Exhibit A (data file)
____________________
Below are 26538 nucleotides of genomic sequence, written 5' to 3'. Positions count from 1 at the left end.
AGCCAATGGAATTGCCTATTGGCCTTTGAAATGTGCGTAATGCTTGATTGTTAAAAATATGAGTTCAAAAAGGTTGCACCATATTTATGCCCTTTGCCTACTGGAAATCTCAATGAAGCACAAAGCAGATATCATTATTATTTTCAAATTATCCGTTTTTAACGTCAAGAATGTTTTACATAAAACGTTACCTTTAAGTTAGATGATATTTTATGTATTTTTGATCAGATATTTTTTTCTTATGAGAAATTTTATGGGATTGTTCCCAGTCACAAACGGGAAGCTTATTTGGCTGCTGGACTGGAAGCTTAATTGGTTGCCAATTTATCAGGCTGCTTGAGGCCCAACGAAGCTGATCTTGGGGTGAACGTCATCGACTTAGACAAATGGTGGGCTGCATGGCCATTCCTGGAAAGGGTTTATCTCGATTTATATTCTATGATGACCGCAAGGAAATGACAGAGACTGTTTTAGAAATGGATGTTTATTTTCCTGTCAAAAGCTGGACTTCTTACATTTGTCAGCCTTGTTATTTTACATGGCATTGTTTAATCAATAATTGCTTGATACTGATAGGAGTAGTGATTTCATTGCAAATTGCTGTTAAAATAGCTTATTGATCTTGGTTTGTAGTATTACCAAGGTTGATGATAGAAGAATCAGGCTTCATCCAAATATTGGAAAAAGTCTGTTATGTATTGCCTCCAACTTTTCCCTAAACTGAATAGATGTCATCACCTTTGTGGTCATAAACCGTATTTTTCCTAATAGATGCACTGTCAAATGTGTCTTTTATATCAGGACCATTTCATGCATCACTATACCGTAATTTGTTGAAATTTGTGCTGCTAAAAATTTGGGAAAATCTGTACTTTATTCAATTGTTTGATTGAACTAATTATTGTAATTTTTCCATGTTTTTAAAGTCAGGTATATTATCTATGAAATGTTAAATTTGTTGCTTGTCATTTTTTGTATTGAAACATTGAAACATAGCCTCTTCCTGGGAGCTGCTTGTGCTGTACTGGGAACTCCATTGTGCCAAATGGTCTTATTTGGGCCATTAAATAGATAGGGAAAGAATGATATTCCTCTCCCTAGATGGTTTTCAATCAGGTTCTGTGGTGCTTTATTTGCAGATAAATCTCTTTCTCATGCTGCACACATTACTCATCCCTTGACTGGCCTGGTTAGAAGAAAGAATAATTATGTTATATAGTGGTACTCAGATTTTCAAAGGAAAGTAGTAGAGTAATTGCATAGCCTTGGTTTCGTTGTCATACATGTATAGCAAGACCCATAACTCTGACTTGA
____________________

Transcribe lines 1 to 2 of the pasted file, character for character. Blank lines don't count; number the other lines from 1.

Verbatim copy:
Below are 26538 nucleotides of genomic sequence, written 5' to 3'. Positions count from 1 at the left end.
AGCCAATGGAATTGCCTATTGGCCTTTGAAATGTGCGTAATGCTTGATTGTTAAAAATATGAGTTCAAAAAGGTTGCACCATATTTATGCCCTTTGCCTACTGGAAATCTCAATGAAGCACAAAGCAGATATCATTATTATTTTCAAATTATCCGTTTTTAACGTCAAGAATGTTTTACATAAAACGTTACCTTTAAGTTAGATGATATTTTATGTATTTTTGATCAGATATTTTTTTCTTATGAGAAATTTTATGGGATTGTTCCCAGTCACAAACGGGAAGCTTATTTGGCTGCTGGACTGGAAGCTTAATTGGTTGCCAATTTATCAGGCTGCTTGAGGCCCAACGAAGCTGATCTTGGGGTGAACGTCATCGACTTAGACAAATGGTGGGCTGCATGGCCATTCCTGGAAAGGGTTTATCTCGATTTATATTCTATGATGACCGCAAGGAAATGACAGAGACTGTTTTAGAAATGGATGTTTATTTTCCTGTCAAAAGCTGGACTTCTTACATTTGTCAGCCTTGTTATTTTACATGGCATTGTTTAATCAATAATTGCTTGATACTGATAGGAGTAGTGATTTCATTGCAAATTGCTGTTAAAATAGCTTATTGATCTTGGTTTGTAGTATTACCAAGGTTGATGATAGAAGAATCAGGCTTCATCCAAATATTGGAAAAAGTCTGTTATGTATTGCCTCCAACTTTTCCCTAAACTGAATAGATGTCATCACCTTTGTGGTCATAAACCGTATTTTTCCTAATAGATGCACTGTCAAATGTGTCTTTTATATCAGGACCATTTCATGCATCACTATACCGTAATTTGTTGAAATTTGTGCTGCTAAAAATTTGGGAAAATCTGTACTTTATTCAATTGTTTGATTGAACTAATTATTGTAATTTTTCCATGTTTTTAAAGTCAGGTATATTATCTATGAAATGTTAAATTTGTTGCTTGTCATTTTTTGTATTGAAACATTGAAACATAGCCTCTTCCTGGGAGCTGCTTGTGCTGTACTGGGAACTCCATTGTGCCAAATGGTCTTATTTGGGCCATTAAATAGATAGGGAAAGAATGATATTCCTCTCCCTAGATGGTTTTCAATCAGGTTCTGTGGTGCTTTATTTGCAGATAAATCTCTTTCTCATGCTGCACACATTACTCATCCCTTGACTGGCCTGGTTAGAAGAAAGAATAATTATGTTATATAGTGGTACTCAGATTTTCAAAGGAAAGTAGTAGAGTAATTGCATAGCCTTGGTTTCGTTGTCATACATGTATAGCAAGACCCATAACTCTGACTTGA